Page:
Home' In The City : In The City - Winter 2013 Contents The Canberra Times | In The City Magazine
Since the 1990s Garema Place has gone
through dramatic changes in the kind
of businesses and individuals that have
inhabited its space.
In the past few years it has witnessed
another shift. Has gone from an area
that projected an empty back ambience to a locality
where the tendrils of activity have crept back to establish
themselves in a new form.
A bank of restaurant-bars now opposes a bustling
cafe strip to serve up a mature slice of nightlife in the
The new Shorty's, at the former Milk and Honey
location, provides the nexus between the Bunda Street
hum and Garema Place venues such as Playground,
Honkytonks, King O'Malley's and Hippo bar.
There is vibrancy in the area. On a cool Canberra night
scores are eating and drinking outside as heat lamps
and gas burners fend off the chill. An unmistakably
inner city din has settled on the area.
But it hasn't always been like this.
In the past you've been more likely to see a tumble
weed roll through parts of Garema Place on a Friday
night than experience what is supposed to be the
beating heart of a city.
The place was empty. Pedestrian traffic was light.
Shops would open, struggle and then close. Many years
ago a retailer referred to it as the Bermuda Triangle due
to the amount of merchandise that disappeared from
stores bounding the area.
In the past decade or so there have been a couple of
gems that remained anchored in the area. They carried
Garema Place through the wax and wane of business
interest. Hippo bar is one that has kept shaking up the
cocktails for more than a decade, along with perennial
Irish pub King O'Malley's.
But for yearly slabs of time during those periods
Garema Place was a ghost town.
More recently though a tide of interest has met a
number of bars that opened facing the chess pit. The
warm clink of whisky glasses has been part of that
Honkytonks co-owners Tommy Hertel and Laurence
Kain have provided the impetus for a revival of the area.
They also recall the changes that the area has gone
through. Kain says a major rejuvenation of the area
about 20 years ago made a significant difference to the
vibe of Garema Place.
Back then it was a fairly gritty part of the capital.
Walking through Garema Place with a visible $20 bill in
your hand attracted significant attention from dubious
But there were never any menacing undertones to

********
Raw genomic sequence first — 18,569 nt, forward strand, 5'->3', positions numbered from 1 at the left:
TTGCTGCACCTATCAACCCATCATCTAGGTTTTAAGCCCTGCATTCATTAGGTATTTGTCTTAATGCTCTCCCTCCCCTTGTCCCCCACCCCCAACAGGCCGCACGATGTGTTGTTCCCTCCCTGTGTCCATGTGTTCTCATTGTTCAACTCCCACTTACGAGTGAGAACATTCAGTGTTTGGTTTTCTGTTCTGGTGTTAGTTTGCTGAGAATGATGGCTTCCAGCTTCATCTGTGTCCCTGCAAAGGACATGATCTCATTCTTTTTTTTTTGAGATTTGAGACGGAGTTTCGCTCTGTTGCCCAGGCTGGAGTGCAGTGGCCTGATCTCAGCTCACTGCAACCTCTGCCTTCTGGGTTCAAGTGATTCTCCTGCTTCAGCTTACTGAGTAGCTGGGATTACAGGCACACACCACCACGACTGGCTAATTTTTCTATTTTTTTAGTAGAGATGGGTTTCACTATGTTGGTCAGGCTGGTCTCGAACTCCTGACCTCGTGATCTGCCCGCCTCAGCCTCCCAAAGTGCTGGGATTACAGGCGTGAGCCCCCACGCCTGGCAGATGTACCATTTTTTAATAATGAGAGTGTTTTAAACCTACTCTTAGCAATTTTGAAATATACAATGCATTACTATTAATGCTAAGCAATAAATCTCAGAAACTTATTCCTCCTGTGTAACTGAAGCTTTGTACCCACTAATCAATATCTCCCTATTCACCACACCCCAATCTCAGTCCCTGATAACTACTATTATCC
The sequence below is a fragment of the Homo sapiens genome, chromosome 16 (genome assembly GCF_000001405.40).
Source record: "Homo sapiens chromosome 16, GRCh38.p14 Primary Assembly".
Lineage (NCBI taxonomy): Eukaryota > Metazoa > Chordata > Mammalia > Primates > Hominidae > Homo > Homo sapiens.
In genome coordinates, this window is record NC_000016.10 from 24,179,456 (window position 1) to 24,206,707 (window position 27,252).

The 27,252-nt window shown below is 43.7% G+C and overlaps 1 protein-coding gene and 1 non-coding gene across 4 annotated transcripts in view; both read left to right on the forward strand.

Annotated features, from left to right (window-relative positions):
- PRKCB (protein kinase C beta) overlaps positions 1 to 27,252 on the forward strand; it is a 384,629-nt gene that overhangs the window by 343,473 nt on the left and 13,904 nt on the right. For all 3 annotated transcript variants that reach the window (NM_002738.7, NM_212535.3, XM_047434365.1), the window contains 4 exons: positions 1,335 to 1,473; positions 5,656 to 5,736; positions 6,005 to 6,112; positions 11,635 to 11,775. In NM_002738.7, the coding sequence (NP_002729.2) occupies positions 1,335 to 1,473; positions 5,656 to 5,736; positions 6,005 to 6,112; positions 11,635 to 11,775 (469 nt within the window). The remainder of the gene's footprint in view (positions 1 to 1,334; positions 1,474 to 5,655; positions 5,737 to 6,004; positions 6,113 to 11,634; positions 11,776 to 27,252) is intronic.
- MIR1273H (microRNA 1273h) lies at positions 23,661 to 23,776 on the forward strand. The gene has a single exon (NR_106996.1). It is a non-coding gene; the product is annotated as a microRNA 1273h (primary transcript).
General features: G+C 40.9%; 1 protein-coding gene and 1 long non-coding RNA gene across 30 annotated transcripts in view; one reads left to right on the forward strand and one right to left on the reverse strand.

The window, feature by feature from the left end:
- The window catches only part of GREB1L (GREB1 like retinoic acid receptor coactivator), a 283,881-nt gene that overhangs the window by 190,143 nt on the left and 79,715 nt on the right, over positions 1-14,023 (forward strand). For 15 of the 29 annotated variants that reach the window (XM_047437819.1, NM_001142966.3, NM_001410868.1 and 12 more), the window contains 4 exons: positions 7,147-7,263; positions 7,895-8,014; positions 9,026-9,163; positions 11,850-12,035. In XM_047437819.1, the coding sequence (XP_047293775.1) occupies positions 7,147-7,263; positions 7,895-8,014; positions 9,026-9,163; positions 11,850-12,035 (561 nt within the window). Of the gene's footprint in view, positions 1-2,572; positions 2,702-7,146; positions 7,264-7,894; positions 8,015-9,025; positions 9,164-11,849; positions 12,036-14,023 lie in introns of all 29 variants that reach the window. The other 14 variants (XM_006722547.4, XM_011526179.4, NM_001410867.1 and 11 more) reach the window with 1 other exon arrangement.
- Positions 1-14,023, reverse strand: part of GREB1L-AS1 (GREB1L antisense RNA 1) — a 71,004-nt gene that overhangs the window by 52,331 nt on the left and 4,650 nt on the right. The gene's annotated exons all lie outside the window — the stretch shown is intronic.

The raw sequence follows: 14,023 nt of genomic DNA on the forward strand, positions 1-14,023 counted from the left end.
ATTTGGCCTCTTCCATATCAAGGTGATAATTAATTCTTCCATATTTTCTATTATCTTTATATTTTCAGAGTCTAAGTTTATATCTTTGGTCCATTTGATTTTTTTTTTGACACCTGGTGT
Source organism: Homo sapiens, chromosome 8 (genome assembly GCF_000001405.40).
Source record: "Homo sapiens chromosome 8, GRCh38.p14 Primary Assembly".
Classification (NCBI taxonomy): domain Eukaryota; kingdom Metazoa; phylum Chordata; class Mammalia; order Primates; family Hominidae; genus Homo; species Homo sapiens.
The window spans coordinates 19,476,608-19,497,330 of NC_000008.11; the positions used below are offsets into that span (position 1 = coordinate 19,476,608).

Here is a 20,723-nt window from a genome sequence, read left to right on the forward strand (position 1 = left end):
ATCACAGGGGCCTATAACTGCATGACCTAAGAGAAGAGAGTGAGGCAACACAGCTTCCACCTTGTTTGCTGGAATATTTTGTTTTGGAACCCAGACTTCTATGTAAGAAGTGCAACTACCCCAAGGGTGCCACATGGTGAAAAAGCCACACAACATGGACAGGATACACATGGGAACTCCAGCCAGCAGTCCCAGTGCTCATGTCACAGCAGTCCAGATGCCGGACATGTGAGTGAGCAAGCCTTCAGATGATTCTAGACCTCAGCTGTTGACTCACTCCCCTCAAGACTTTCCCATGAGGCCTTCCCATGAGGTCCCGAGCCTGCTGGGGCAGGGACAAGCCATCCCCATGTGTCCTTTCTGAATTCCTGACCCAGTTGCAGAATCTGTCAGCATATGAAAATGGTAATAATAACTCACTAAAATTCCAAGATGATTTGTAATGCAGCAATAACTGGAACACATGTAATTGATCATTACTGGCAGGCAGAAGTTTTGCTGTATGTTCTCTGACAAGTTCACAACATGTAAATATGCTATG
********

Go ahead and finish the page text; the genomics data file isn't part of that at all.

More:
the general scene. It was more a city planner's failed
promise that slipped into that dark space between the
idea of what it was meant to become and the lived
After the revamp the area experienced a period
of growth as the cafe culture moved in. Della Piazza,
Valentino's, Redback cafe, Mama Trattoria's and Rincon
Latino created a pleasant cafe strip that flowed from
Gus' Cafe on Bunda Street deep into Garema Place.
That period lasted for about a decade until several
cafe's closed. The result crippled the al fresco spectacle
that had built up.
"It went through a real quiet phase where a lot
of businesses closed down and there wasn't much
going on,'' Hertel says. "It almost became more of a
thoroughfare than a destination.''
Despite the lack of business activity for that period
the location always had a lot of pedestrian traffic.
But it wasn't until Honkytonks moved in that interest
"I think naturally Garema Place is the heart of the city.
When it is bustling there is a really nice town square
feeling. That's what attracted me to the area and to this
particular location," Hertel says.
"If you think about all the other cities in Australia
there is no town square feeling in any of those cities that
compares to what we have here. This is a real European
square like you would find in Rome or Paris. So I think
given the right attention this would be amazing, and it
is starting to happen."
Shorty's co-owner Frank Condi echoes that view. He
says it is a fantastic space that could be made into a
vibrant little European-style piazza.
At the moment he considers it to be underused but
thinks it should become a hub of day and night activity
with a variety of cafes, bars and little restaurants.
"I'd love to see it really evolve,'' Condi says. "It's an
amazing place when the sun hits that area.''
Meanwhile the new venues have put the argument
for a less juvenile approach to drinking in town. The
infamous 10 drinks for $10 deals or hyper cheap jugs to
maximise paralytic drunkenness are points of difference
they've decided to avoid.
"The businesses that are opening here are offering
something to a bit more of a grown-up market,'' Kain
says. "We're really trying to create a nice environment
for people to have something nice to eat and drink and
talk to their friends. It's not about getting drunk."
Since Honkytonks opened a couple of years ago
Playground and Shorty's have come in while a fresh
look for Hippo bar is underway.
"It's been fantastic,'' Hertel says. "If you walk through
here on a Friday evening it's cranking. I think naturally
it will evolve into the town square that Canberra has
always wanted and should have. It's an incredible spot.''
For Playground co-owner Antony Arena the
importance of Garema Place can't be understated. For
him it's intimately connected with Canberra's identity
He says a lot of visitors that he would take out would
comment that something was like Sydney or Melbourne.
But these new venues, in their current time and place,
created an opportunity. A chance to build something
that is unmistakenly Canberra in its look and feel.
"Garema Place is essential in defining [Canberra's]
identity,'' Arena says.
No longer a deserted thoroughfare, Garema Place has
experienced a revival in recent years and is fast becoming
a thriving, bustling destination. MARK SAWA writes
my family, my friends, my pupils
City Walk Centre, Civic
02 6247 8400
Natasha, mum and teacher
Smile care by Dr Tony Appleton
Gentle and experienced care
7am to 7pm by arrangement
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